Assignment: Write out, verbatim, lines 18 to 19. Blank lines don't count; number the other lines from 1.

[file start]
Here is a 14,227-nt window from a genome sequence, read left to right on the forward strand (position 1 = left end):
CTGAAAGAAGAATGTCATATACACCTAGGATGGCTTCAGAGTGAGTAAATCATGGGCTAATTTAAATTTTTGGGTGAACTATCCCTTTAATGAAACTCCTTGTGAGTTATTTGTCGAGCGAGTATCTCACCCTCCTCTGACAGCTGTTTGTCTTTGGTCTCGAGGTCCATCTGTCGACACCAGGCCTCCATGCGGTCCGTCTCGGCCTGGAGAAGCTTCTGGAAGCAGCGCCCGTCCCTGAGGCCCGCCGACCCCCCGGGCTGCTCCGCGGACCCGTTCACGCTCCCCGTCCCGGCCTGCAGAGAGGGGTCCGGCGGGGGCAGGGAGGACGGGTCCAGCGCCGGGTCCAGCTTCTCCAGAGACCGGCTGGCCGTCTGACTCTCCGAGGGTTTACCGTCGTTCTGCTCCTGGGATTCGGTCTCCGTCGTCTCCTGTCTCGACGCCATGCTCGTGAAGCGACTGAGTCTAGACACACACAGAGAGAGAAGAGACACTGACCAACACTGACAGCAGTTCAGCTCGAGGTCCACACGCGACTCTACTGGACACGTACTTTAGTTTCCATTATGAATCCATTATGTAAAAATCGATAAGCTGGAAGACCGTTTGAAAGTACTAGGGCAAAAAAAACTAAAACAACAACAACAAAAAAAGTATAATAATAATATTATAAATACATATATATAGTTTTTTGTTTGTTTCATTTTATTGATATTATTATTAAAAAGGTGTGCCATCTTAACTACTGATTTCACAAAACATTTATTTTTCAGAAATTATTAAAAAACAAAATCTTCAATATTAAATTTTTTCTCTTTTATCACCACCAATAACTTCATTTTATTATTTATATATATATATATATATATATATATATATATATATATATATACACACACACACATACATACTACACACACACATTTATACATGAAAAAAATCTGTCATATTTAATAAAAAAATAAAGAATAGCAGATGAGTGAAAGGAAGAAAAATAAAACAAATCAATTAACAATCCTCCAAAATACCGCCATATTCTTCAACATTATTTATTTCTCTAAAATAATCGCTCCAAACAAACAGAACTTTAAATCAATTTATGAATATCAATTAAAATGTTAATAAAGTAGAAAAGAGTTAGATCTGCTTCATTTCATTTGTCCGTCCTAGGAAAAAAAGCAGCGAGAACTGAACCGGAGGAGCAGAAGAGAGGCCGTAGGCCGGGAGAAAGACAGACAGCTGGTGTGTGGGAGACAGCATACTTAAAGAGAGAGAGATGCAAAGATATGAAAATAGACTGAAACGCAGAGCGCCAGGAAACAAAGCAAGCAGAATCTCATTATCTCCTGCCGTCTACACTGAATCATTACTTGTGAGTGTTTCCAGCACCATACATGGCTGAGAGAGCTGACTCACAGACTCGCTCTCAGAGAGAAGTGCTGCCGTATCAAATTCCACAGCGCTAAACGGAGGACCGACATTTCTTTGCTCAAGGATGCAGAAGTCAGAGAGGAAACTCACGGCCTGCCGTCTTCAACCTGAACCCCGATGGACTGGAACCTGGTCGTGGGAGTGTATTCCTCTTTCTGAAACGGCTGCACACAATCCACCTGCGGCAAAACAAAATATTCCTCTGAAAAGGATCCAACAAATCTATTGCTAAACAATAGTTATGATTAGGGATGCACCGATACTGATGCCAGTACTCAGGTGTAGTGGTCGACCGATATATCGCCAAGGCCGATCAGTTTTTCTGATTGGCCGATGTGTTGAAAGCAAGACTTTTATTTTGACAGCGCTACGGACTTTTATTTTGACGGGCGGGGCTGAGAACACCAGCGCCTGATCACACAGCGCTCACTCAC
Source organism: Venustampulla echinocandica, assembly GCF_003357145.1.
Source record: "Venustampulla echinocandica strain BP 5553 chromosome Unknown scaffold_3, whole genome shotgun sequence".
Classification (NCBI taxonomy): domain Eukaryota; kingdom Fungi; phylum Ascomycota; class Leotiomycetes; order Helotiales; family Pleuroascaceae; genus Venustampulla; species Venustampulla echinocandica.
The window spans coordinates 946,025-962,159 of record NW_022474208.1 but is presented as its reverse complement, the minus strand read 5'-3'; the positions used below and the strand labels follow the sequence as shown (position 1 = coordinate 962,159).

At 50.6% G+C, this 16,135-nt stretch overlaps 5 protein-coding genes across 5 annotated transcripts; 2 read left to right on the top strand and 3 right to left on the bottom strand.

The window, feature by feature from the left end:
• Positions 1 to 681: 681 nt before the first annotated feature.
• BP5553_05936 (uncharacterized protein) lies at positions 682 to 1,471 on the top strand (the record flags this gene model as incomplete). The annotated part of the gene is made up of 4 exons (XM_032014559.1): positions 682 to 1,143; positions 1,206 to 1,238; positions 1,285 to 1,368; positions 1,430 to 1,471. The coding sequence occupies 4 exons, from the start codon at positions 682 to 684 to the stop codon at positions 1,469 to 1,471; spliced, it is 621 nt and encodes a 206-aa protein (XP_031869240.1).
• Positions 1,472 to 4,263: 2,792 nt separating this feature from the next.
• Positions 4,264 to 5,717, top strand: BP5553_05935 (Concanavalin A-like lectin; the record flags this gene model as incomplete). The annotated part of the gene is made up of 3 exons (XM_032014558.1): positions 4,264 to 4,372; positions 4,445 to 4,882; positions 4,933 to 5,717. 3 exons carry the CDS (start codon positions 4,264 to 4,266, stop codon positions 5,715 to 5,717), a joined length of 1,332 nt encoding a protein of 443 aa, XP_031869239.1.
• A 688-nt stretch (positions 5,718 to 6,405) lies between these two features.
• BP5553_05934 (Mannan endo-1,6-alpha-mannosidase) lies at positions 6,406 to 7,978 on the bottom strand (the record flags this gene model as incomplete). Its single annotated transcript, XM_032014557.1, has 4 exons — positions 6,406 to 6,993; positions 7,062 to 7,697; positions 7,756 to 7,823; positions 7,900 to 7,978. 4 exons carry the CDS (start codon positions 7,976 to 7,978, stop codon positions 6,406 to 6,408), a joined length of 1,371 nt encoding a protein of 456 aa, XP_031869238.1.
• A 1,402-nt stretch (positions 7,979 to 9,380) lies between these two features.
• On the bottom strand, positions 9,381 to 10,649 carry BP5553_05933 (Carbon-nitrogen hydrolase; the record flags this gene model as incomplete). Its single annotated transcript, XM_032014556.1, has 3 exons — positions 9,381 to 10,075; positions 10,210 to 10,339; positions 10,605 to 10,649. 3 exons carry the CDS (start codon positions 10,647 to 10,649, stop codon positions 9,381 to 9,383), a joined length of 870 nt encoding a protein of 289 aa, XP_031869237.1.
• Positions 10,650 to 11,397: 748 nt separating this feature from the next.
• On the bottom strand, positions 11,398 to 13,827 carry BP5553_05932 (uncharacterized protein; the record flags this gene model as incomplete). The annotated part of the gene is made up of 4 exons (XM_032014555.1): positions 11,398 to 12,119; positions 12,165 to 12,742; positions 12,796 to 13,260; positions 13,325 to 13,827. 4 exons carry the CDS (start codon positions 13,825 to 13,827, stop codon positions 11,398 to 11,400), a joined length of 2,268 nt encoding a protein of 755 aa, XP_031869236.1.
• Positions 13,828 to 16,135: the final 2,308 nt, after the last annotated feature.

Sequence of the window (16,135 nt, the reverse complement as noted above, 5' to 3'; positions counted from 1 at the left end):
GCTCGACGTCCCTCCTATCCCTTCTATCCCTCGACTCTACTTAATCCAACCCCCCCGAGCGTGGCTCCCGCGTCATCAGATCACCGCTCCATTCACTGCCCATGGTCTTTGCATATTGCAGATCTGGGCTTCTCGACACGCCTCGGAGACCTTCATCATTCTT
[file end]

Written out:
• On the bottom strand, positions 11,398 to 13,827 carry BP5553_05932 (uncharacterized protein; the record flags this gene model as incomplete). The annotated part of the gene is made up of 4 exons (XM_032014555.1): positions 11,398 to 12,119; positions 12,165 to 12,742; positions 12,796 to 13,260; positions 13,325 to 13,827. 4 exons carry the CDS (start codon positions 13,825 to 13,827, stop codon positions 11,398 to 11,400), a joined length of 2,268 nt encoding a protein of 755 aa, XP_031869236.1.
• Positions 13,828 to 16,135: the final 2,308 nt, after the last annotated feature.